COMMUNICATION The first text message in history – “Merry Christmas” sent by Neil Papworth to colleague Richard Jarvis on December 3, 1992 – turns 30 this Saturday
The French send nearly 140 billion SMS or MMS per year. — OLIVIER MORIN
- On December 3, 1992, Neil Papworth, a young English engineer, sent “Merry Christmas!” », the first commercial SMS in history to his colleague Richard Jarvis, one of the leaders of Vodafone.
- An innovation that has revolutionized the world of telecommunications. Today, nearly 3,000 billion text messages are sent each year worldwide.
- On the occasion of the 30th anniversary of the first text message, 20 Minutes returns on its history and the uses of these messages, which have become a little more formal in recent years.
“Merry Christmas!”. Two words and fifteen letters: Voilà what the first commercial Short Messaging Service (SMS) in history said. Imagine, we are thirty years earlier, on December 3, 1992. It is precisely 6:09 p.m. when Neil Papworth, a young telecommunications engineer, sends this “ Merry Christmas!” to Richard Travis, one of the leaders of Vodafone, the British telecommunications giant. The message may seem innocuous – especially since 20 Minutes, we find that the beginning of December is still a little early to send your wishes, but who are we to judge –, but it will revolutionize the history of telecommunications.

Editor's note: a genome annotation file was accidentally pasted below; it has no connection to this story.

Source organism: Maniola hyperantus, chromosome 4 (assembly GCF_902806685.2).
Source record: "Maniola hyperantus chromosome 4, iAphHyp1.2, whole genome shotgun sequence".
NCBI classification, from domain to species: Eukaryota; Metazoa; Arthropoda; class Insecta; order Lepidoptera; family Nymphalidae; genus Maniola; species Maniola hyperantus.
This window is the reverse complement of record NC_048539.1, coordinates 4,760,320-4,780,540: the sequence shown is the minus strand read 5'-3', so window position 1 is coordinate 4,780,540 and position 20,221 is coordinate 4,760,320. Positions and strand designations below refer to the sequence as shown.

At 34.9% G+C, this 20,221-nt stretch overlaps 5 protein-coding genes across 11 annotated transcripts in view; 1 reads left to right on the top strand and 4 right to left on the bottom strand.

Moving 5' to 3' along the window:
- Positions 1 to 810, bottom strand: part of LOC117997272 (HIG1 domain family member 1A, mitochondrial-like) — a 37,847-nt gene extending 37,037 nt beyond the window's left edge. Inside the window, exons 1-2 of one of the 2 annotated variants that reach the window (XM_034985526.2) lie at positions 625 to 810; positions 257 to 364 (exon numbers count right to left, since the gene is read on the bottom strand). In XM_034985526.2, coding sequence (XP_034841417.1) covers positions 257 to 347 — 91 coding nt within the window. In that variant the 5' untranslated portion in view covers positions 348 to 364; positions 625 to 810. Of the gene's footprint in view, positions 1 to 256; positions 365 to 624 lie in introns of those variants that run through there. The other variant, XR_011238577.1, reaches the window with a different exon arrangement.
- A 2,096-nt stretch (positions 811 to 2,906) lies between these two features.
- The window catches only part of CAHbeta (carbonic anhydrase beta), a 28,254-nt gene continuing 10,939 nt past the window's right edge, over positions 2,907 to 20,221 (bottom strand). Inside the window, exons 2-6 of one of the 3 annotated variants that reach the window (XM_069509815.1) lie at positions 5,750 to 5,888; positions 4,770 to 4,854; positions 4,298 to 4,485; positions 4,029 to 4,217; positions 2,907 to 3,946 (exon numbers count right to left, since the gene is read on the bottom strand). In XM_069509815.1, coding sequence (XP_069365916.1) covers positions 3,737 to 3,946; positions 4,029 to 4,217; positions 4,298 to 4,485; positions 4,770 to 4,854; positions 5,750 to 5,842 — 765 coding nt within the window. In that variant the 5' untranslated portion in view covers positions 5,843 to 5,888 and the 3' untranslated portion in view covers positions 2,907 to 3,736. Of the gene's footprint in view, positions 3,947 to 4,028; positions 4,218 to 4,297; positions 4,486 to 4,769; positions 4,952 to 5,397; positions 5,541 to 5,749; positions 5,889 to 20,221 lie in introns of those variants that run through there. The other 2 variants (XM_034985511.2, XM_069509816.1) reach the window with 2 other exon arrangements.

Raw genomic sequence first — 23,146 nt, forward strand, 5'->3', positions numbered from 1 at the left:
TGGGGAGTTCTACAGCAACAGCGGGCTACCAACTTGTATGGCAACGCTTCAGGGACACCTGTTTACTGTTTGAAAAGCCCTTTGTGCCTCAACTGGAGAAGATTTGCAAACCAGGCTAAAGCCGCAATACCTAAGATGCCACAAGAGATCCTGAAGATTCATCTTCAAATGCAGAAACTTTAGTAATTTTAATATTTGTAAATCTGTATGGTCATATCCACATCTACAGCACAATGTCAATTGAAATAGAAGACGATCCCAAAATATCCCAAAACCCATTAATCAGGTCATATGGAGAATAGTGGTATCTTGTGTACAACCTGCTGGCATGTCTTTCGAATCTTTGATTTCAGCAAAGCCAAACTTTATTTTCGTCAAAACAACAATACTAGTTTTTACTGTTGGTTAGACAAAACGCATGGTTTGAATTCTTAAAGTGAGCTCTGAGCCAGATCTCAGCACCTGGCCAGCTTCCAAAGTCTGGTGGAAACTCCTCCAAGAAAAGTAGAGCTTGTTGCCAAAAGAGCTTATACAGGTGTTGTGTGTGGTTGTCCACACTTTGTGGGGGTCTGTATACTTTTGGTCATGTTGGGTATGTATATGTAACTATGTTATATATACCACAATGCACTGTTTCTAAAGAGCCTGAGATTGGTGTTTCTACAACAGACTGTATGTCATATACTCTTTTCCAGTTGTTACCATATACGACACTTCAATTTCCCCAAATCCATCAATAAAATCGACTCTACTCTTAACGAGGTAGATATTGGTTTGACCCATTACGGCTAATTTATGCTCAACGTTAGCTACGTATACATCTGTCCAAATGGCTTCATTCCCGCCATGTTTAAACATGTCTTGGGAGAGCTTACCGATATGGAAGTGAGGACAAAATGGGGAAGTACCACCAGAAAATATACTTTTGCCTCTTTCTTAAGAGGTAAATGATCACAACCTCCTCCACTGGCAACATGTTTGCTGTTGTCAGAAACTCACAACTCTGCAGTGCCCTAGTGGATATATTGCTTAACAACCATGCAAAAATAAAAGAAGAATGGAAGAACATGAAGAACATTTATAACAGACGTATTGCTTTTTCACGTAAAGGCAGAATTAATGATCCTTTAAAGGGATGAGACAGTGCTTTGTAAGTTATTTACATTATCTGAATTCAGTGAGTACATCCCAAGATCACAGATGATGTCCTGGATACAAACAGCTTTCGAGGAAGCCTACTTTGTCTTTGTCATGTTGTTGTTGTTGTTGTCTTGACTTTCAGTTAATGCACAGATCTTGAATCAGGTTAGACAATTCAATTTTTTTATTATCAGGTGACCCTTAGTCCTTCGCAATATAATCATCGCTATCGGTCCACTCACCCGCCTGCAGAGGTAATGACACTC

And you have to imagine the scene. At that time, mobile phones did not yet have a keyboard. The young engineer therefore writes the message from the computer in his office. A few minutes later, the recipient, who is at a company party, receives the SMS on his Orbitel 901, one of the first mobile phones, which then weighed more than two kilos. A success for the company seeking to that time to develop an internal communication system for its employees.
“We don’t have to put on the formalities”
Because at At that time, the technology was not yet intended for the general public. First, because the telephone companies do not want to bet on the SMS, considering that the users prefer to exchange by telephone, in person. Then, because the telephones with keyboard, allowing to write messages, quite simply do not exist yet. It’s only two years later, in 1994, that the Nokia 2010, the first cellphone with a keyboard allowing you to write an SMS, is marketed.
It was not until 1997 that operators launched the first packages including SMS. Everyone goes with their little terminology: Orange offers SMS, Bouygues offers “minimessages” and SFR of “texting”. Small flat, you can only write to people with the same operator. It’s in 99 that we witness the the real revolution: interoperability. Users can now send messages to all their contacts, regardless of the operators. This is the beginning of the SMS craze.